New Portable Bomb Shelters for Farmers in Israel’s Gaza Periphery

Large trucks that transported the shelters and the huge crane that lifted them into place. Local residents were pleased to see that an improvement in their personal security.

“For over 20 years now we have been coping with rocket fire from across the border, and the portable shelters that KKL-JNF has placed here will quite simply save lives,” said Amnon Ziv, director of security at Hof Ashkelon Regional Council, after KKL-JNF had donated fourteen new shelters for use in the agricultural expanses of local kibbutzim.

Near Kibbutz Karmia, Ziv examined the new shelter that had been placed at the edge of the fields. “There are marvelous communities here,” he said. “We need to strengthen them and help people to carry on with their lives as normal. Thanks to these moveable shelters, farming in the area can continue to flourish.”

This, of course, is not the first time that KKL-JNF has donated shelters of this kind to communities in southern Israel and the Gaza Periphery. With the help of its Friends worldwide, KKL-JNF looks out for the safety of residents of the region, while simultaneously supporting a wide range of other projects related to settlement, agriculture, water, education and tourism.

Dudu Michael, a farmer at Kibbutz Zikim, cultivates a variety of organic vegetables, and a new shelter has been placed near the packing house adjacent to the kibbutz fields. “Thanks to this shelter, we shall be able to keep working even when the security situation is tense,” he said. “After all, we can’t just abandon the fields, even when it’s dangerous to move around outside. A lot of people here work in agriculture, and we have to keep them safe.”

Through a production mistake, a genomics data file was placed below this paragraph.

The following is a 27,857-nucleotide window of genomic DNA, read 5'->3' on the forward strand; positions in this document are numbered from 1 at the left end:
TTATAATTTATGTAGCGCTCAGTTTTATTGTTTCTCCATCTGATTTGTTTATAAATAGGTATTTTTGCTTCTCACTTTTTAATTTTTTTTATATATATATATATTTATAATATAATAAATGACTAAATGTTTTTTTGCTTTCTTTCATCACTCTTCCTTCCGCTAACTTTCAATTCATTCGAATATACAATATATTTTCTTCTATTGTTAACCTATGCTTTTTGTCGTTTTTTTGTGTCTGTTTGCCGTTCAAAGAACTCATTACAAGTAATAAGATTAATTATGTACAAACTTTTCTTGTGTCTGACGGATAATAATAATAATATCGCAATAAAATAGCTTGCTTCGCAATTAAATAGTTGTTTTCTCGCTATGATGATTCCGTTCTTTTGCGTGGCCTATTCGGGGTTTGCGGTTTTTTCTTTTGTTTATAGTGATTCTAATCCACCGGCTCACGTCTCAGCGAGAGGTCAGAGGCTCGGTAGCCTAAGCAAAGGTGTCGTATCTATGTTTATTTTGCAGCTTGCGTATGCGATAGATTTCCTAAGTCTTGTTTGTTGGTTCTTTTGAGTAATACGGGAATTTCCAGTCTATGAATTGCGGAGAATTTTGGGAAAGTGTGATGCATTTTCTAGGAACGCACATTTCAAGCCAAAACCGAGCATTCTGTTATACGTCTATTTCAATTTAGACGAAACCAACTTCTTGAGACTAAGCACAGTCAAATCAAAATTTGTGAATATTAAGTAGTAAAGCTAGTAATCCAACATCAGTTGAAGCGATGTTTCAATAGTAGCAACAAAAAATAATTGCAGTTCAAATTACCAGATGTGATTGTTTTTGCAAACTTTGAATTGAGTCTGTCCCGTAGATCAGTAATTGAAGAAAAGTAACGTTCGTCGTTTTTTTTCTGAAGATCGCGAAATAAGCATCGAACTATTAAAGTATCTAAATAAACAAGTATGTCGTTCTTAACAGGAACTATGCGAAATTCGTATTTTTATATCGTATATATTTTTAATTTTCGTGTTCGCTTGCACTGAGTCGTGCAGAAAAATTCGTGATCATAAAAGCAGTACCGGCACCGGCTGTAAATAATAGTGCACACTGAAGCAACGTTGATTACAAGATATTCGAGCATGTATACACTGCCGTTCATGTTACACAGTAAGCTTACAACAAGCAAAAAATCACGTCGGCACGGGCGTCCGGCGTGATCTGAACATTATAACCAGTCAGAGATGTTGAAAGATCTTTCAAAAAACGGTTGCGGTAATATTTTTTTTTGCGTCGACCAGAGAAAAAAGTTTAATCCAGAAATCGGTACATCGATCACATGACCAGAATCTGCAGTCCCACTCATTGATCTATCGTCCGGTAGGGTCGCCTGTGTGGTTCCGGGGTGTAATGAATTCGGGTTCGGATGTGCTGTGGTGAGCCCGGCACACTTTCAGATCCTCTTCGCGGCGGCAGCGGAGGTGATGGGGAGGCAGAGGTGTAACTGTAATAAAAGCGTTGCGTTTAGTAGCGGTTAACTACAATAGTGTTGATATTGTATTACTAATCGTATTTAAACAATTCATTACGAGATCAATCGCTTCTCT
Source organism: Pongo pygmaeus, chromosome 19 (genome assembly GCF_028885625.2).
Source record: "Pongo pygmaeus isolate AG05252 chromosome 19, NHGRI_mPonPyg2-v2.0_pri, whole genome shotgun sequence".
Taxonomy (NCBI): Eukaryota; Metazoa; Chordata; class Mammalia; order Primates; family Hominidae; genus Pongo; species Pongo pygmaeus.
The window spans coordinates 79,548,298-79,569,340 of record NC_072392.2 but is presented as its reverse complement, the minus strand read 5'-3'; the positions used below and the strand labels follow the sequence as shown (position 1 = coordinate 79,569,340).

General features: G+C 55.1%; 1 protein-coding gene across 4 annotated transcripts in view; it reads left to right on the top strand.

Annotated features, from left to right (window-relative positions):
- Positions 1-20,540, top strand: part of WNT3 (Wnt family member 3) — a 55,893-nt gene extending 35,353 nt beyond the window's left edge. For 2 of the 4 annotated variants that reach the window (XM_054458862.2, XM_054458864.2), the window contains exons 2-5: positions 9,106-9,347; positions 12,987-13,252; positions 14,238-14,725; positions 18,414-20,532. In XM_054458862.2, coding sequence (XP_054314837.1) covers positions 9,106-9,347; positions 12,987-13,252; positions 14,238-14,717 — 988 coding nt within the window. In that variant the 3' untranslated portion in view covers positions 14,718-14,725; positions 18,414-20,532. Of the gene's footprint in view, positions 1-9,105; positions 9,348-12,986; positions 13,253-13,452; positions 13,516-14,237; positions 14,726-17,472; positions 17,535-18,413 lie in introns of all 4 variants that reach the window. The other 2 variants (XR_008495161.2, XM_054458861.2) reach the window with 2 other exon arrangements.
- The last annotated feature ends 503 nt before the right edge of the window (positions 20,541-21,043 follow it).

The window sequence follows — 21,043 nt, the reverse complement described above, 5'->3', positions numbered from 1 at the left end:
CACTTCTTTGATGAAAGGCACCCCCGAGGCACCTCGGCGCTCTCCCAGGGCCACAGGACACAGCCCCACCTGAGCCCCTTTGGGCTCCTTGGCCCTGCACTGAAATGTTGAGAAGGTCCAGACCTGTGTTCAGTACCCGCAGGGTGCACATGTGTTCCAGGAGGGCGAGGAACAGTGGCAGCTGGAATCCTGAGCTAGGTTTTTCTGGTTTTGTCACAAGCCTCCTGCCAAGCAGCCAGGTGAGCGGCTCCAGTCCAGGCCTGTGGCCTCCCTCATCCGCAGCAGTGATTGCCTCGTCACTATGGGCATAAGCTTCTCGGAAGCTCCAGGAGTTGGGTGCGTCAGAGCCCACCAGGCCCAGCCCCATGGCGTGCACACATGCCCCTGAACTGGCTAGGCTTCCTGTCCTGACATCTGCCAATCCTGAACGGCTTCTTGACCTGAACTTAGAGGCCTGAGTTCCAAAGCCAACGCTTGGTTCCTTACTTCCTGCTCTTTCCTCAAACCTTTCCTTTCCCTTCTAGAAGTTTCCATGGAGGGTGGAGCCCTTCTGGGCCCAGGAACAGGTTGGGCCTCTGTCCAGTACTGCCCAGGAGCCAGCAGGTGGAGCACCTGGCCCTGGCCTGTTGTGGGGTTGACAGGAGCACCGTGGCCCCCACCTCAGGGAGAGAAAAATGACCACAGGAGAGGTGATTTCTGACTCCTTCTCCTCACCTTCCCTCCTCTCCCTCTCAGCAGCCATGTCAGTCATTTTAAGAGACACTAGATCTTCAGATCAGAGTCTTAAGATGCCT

The large trucks that transported the shelters and the huge crane that lifted them into place spent a long day winding their way along the farm access roads between the fields. Local residents, observing the activity with curiosity, were pleased to see that an improvement in their personal security was to be expected, and, no less importantly, they saw that they had not been forgotten and that there are people who continue to consider their needs and take care of them.

Yoav Elul, director of the Palgei Nahal Packing House at Kibbutz Zikim, was likewise provided with a shelter close to his place of work. If you have a taste for lettuce, parsley and coriander, he’s your man. “Now we shall be able to work in dangerous times, too, even if there’s mortar fire,” he said. “When the alert sounds, we have fifteen seconds to scramble to safely, so it’s important to have as many of these shelters as possible scattered everywhere we can.”

David Ben Saadon specializes in growing lettuce for the ultra-Orthodox sector, a task that demands special care and attention to ensure that no insects or grubs remain concealed among the leaves. He explains that farmers can’t ever take a break, even in wartime. “We never leave the fields. No matter how serious the situation is, we keep working day and night. These portable shelters are vital, because the moment there’s an alert they give us somewhere to run to and take cover.”

Gadi Hazan, another Kibbutz Zikim farmer, grows a variety of seasonal vegetables. At present his greenhouses are dominated by chili peppers, but, for those who lack enthusiasm for things hot and spicy, there are also beetroot and celery. Rockets have already fallen on his farm four times. The greenhouses were damaged, but, by great good luck, none of the workers in the area was injured.

“Until now, when the alert sounded, we had nowhere to go, so we just used to lie on the ground and pray that we’d be safe. Now we have a place that protects us,” he said. “I very much hope that we won’t need this shelter – but if we do, it’ll clearly be a life-saver.”